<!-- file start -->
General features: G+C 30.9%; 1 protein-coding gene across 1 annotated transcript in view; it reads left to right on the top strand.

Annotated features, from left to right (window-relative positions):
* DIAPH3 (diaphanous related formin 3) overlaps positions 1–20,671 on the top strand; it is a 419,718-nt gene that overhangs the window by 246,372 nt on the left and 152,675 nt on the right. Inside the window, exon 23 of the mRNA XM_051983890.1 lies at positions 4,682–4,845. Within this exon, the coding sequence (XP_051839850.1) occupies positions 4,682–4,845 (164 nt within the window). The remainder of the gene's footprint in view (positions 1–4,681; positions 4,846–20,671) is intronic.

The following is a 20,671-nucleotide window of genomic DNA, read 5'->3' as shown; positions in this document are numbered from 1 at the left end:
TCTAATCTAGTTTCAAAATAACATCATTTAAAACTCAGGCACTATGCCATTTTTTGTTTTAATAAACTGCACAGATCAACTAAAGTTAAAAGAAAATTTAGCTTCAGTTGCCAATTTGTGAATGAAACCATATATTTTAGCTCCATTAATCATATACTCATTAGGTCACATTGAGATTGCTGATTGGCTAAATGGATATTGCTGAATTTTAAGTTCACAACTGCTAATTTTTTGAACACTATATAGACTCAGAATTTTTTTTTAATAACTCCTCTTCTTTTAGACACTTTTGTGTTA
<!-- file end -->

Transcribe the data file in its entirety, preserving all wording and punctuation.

General features: G+C 30.9%; 1 protein-coding gene across 1 annotated transcript in view; it reads left to right on the top strand.

Annotated features, from left to right (window-relative positions):
* DIAPH3 (diaphanous related formin 3) overlaps positions 1–20,671 on the top strand; it is a 419,718-nt gene that overhangs the window by 246,372 nt on the left and 152,675 nt on the right. Inside the window, exon 23 of the mRNA XM_051983890.1 lies at positions 4,682–4,845. Within this exon, the coding sequence (XP_051839850.1) occupies positions 4,682–4,845 (164 nt within the window). The remainder of the gene's footprint in view (positions 1–4,681; positions 4,846–20,671) is intronic.

The following is a 20,671-nucleotide window of genomic DNA, read 5'->3' as shown; positions in this document are numbered from 1 at the left end:
TCTAATCTAGTTTCAAAATAACATCATTTAAAACTCAGGCACTATGCCATTTTTTGTTTTAATAAACTGCACAGATCAACTAAAGTTAAAAGAAAATTTAGCTTCAGTTGCCAATTTGTGAATGAAACCATATATTTTAGCTCCATTAATCATATACTCATTAGGTCACATTGAGATTGCTGATTGGCTAAATGGATATTGCTGAATTTTAAGTTCACAACTGCTAATTTTTTGAACACTATATAGACTCAGAATTTTTTTTTAATAACTCCTCTTCTTTTAGACACTTTTGTGTTA